For the last four weeks, The hook has been focusing on key small-scale fisheries policy objectives, this week we take a look at what the policy says about co-management and the empowerment of small-scale fisheries.
Policy Objectives: To ensure that co-management empowers through education, training and skills development (ETSD)
The Small-Scale Fisheries (SSF) Policy is a community based policy that has given rights to the small-scale fisheries community to have a shared responsibility with the government for the management of fishing activities. This shared responsibility is termed as co-management.
This is an alternative management style that moves away from having the state manage marine or community resources and moves towards a community based approach.
“… In accordance with the co-management approach, the Policy envisages, for example, that the community will become involved in the monitoring of stocks through catch-recording and the monitoring of access to the community fishing area” ( Young, 2013) .
The community will be involved in management functions such as, planning, organising, coordinating, commanding, and controlling. The fishing community will then have to have a set of skills that will help them to successfully manage the fishery.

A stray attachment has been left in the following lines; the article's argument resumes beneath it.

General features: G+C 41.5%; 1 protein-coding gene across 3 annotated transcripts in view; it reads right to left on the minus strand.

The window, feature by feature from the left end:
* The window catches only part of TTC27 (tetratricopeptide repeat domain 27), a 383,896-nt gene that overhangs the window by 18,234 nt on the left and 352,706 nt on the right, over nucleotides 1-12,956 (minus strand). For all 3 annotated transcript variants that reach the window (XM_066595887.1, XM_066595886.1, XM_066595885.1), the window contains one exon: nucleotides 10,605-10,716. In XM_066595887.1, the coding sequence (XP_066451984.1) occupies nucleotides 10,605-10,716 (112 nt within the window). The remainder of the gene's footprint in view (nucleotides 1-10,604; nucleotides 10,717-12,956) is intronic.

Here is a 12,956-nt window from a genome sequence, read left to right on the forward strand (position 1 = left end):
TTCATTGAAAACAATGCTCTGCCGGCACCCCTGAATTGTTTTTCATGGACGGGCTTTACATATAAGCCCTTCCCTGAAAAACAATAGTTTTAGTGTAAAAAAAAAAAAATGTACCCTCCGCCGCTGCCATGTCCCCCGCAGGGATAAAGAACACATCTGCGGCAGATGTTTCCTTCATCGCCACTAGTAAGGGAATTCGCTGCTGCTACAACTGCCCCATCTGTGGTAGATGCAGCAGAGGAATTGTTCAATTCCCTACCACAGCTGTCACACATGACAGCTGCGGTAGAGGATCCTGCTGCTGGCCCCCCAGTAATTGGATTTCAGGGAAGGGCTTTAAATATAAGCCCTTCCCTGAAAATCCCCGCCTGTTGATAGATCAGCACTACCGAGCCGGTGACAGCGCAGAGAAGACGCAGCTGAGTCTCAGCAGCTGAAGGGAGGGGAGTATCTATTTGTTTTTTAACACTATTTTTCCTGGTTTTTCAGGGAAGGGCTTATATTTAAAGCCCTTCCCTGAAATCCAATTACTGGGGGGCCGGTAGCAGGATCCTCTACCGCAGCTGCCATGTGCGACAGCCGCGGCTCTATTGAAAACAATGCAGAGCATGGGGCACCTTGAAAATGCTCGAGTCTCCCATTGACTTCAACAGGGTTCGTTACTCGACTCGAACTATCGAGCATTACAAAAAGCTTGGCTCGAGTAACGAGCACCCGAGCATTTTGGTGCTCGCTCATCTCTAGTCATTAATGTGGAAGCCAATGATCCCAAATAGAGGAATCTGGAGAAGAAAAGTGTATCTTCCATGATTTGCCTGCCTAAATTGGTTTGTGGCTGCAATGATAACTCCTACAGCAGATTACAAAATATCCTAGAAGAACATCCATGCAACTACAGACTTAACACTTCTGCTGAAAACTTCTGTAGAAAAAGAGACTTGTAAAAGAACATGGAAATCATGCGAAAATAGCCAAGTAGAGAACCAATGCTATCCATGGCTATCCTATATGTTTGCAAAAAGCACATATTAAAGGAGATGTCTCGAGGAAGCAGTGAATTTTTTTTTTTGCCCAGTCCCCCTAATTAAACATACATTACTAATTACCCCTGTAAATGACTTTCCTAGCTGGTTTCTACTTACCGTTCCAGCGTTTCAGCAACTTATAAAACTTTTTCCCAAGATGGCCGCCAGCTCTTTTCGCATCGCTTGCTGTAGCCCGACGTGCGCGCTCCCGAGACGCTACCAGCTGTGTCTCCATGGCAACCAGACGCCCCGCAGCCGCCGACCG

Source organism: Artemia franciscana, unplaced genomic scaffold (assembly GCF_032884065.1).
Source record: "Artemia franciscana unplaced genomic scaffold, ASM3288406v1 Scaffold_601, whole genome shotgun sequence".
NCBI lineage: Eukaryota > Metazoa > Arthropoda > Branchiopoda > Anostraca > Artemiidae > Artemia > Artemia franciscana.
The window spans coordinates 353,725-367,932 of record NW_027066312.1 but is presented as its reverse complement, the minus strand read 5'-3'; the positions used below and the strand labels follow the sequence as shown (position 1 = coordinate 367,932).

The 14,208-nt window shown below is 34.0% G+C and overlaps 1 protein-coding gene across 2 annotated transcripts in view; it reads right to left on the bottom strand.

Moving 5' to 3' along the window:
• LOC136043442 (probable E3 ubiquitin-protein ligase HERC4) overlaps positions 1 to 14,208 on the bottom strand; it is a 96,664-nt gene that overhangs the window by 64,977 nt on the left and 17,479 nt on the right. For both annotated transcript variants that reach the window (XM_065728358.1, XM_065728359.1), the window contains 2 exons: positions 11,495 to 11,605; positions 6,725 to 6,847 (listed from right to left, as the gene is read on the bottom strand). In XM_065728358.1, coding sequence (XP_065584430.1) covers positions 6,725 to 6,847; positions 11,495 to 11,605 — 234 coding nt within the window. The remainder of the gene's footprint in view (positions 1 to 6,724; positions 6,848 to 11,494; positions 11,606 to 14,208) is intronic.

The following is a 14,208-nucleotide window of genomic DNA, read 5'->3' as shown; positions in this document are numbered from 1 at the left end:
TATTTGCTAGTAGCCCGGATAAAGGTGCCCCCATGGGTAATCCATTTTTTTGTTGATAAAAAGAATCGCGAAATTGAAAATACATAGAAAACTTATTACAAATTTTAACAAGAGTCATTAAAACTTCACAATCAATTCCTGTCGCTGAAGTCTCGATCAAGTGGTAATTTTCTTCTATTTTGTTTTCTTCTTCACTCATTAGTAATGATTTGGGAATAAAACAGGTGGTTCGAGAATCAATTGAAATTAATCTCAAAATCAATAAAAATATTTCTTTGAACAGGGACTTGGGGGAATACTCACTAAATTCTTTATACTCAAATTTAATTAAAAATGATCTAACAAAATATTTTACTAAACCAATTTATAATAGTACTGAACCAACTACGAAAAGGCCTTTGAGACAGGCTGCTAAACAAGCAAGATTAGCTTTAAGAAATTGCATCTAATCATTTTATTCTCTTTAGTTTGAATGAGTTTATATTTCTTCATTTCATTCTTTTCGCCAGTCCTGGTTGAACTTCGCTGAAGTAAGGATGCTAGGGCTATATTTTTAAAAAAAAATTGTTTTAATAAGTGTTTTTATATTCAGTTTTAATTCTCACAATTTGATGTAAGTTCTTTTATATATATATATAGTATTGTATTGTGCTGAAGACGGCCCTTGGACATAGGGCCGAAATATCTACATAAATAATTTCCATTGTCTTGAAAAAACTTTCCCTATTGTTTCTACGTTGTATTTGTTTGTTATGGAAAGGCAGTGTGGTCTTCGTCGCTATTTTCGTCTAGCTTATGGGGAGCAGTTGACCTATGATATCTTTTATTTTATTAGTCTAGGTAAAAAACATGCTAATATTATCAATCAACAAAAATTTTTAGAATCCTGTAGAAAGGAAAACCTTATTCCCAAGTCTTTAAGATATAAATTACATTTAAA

ETSD are important factors in the empowerment, development, and sustainability of small-scale fishing sector.
- Young, 2013 further states that, “…the community must be capacitated and empowered through education and training in order to partake in the management regime in a meaningful manner and to implement those management functions that are devolved to the community as well as to build alternative livelihoods…”
As we are in the midst of implementing the small-scale fisheries policy, research of what skills a community needs to co-manage a fishery will have to be done. This will then inform implementers of the policy of what kind of education, training and skills development should the community or members receive.
In their paper, Co-management in small-scale fisheries – A synthesis of Southern and West African experiences, Sten Sverdrup-Jensen and Jesper Raakjær Nielsen state that: “The incentives of fishers and other stakeholders to cooperate among themselves and with government in the management of those fisheries in which they are involved are of two types.
On the one hand the level of cooperation is determined by a number of key factors relating to the local politico-historical, biophysical, economic and socio-cultural environment of the fishing communities and the fisheries.
On the other, the incentives for cooperation are determined by the character of the decision-making arrangements in place for setting collective choice rules and, in particular, the operational rules for the fishery and thus the legitimacy of the arrangement in the eyes of the fishers”.
In support of the above statement, it is thus vital for the state to consider how co-management will function in each community, so that this approach will be able to really empower communities.